On 2 December, Wong welcomed Aotearoa New Zealand’s Minister for Foreign Affairs, Nanaia Mahuta, to Canberra for Australia-Aotearoa New Zealand Foreign Minister Consultations. The Ministers acknowledged the “unique strength” of the bilateral relationship and “reaffirmed the shared values, common outlook and close people-to-people links that underpin [the] partnership.” They reaffirmed the “preeminent role of the Pacific Islands Forum (PIF) and other Pacific regional institutions” and “committed to support Cook Islands in its capacity as incoming chair of the PIF.” They also welcomed “increased engagement in the Pacific among development partners, including through the recently-formed Partners in the Blue Pacific Initiative.” Moreover, they “exchanged perspectives on elevating First Nations and Māori voices in foreign policy and agreed this is an area of substantial national significance for both countries” and “agreed to continue to work together to encourage indigenous collaboration across the Tasman and regionally, including through the Indigenous Collaboration Arrangement and Indigenous Peoples Economic and Trade Cooperation Arrangement.”

Assistant Minister for Foreign Affairs Tim Watts travelled to Morocco, Ghana and South Africa this week to “advance Australia’s foreign policy, security and economic interests in Africa”. Watts’ visit is the first visit to the African continent by an Australian Foreign Minister or Assistant Foreign Minister since 2016 and forms part of the Australian Government’s “reinvigorati[on]” of its relationships in Africa. During his visit, Watts will “advocate for our shared interests in a rules-based international system and partnerships to help combat global terrorism, violent extremism and the threats of cyber security and transnational crime”, and will “discuss practical climate change action and identify ways to strengthen our cooperation with African partners in agricultural development, renewable energy, and science and technology.” While in Morocco, on 6 December, Watts opened the new Australian Embassy in Rabat, noting that the Embassy is the first in the world “to be build using advanced prefabrication methods”, having been “built in Australia in modules, transported by sea, then stored in Casablanca and then erected and fitted out by local Moroccan artists.” Watts referred to the building as “a symbol of the growing friendship between our two countries” and “a perfect example of the good things that can happen when Australians and Moroccans work together.”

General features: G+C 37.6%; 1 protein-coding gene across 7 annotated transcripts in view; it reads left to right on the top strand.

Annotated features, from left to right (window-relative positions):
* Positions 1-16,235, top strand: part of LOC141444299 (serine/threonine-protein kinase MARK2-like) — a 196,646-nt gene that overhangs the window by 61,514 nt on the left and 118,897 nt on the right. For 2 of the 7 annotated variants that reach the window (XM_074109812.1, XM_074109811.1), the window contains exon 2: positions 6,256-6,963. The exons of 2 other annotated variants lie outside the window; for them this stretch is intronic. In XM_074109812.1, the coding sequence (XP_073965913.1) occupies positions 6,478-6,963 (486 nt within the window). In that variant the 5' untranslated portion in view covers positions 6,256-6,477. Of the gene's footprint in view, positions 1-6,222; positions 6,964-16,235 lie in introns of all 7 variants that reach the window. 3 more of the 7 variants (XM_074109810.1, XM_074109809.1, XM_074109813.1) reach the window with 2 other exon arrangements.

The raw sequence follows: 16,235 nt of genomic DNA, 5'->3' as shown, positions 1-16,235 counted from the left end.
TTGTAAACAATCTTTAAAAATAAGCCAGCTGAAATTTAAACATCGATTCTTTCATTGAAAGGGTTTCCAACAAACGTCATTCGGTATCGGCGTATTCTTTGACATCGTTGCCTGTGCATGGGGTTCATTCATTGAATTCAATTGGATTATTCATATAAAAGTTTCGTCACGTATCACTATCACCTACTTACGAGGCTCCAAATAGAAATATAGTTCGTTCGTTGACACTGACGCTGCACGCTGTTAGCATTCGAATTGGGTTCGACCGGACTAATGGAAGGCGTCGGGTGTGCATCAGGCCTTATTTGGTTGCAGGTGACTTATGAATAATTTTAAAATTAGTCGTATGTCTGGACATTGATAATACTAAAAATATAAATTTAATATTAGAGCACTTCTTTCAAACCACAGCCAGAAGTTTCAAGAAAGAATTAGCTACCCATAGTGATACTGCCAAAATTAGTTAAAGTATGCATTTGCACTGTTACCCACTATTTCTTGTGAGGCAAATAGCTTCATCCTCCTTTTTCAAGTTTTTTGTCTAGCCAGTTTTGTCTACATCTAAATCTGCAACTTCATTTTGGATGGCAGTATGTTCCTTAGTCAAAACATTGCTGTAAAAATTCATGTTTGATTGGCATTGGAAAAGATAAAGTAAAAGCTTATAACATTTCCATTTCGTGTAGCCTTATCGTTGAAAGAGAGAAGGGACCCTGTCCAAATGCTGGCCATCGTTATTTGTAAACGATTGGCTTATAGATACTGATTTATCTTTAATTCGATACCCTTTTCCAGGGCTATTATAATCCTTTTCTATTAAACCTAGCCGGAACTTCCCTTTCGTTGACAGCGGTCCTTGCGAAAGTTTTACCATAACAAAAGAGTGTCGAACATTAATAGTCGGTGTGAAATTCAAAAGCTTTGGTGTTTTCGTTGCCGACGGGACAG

This week, Minister for Trade Don Farrell travelled to Europe to visit Paris, Brussels, and Berlin, in order to “advocate for the conclusion of important negotiations for an ambitious and comprehensive Australia-European Union (EU) trade agreement.” He noted that the agreement is “one of our highest trade policy priorities” and “will help diversity our trade relationships, expand opportunities for Australian exporters, and support greater investment in Australia.” He will also travel to Bern, Switzerland, to open the new Australian Embassy, “a significant milestone” in the bilateral relationship. Moreover, Farrell will visit London, where he will “advance the Australia-UK free trade agreement, highlighting that Australia has completed all domestic requirements to implement the agreement” and will “encourage the UK to finalise [the] remaining steps to ensure [the agreement] enters into force early next year.”

On 7 December, Minister for International Development and the Pacific Pat Conroy visited the Kingdom of Tonga “to strengthen our deep and longstanding partnership and to learn about Tonga’s priorities first-hand.” Conroy will meet with Prime Minister Hu’akavameiliku, as well as members of his Cabinet, the private sector and civil society to “discuss development and regional priorities.” He will “reinforce Australia’s commitment to Tonga’s economic recovery following the devastating impacts of the Hunga Tonga-Hunga Ha’apai volcanic eruption and subsequent tsunami, and the ongoing effects of COVID-19” and will “focus on ensuring our development partnership is meeting Tonga’s needs … includ[ing] health and gender programs, infrastructure, climate change, policing and security, training workers and labour mobility.”

Isabella Keith is a weekly columnist for Australian Outlook. She is also an undergraduate student at the Australian National University studying Law and Politics, Philosophy and Economics. Isabella’s research interests include international law and comparative constitutional law.

This article is published under a Creative Commons License and may be republished with attribution.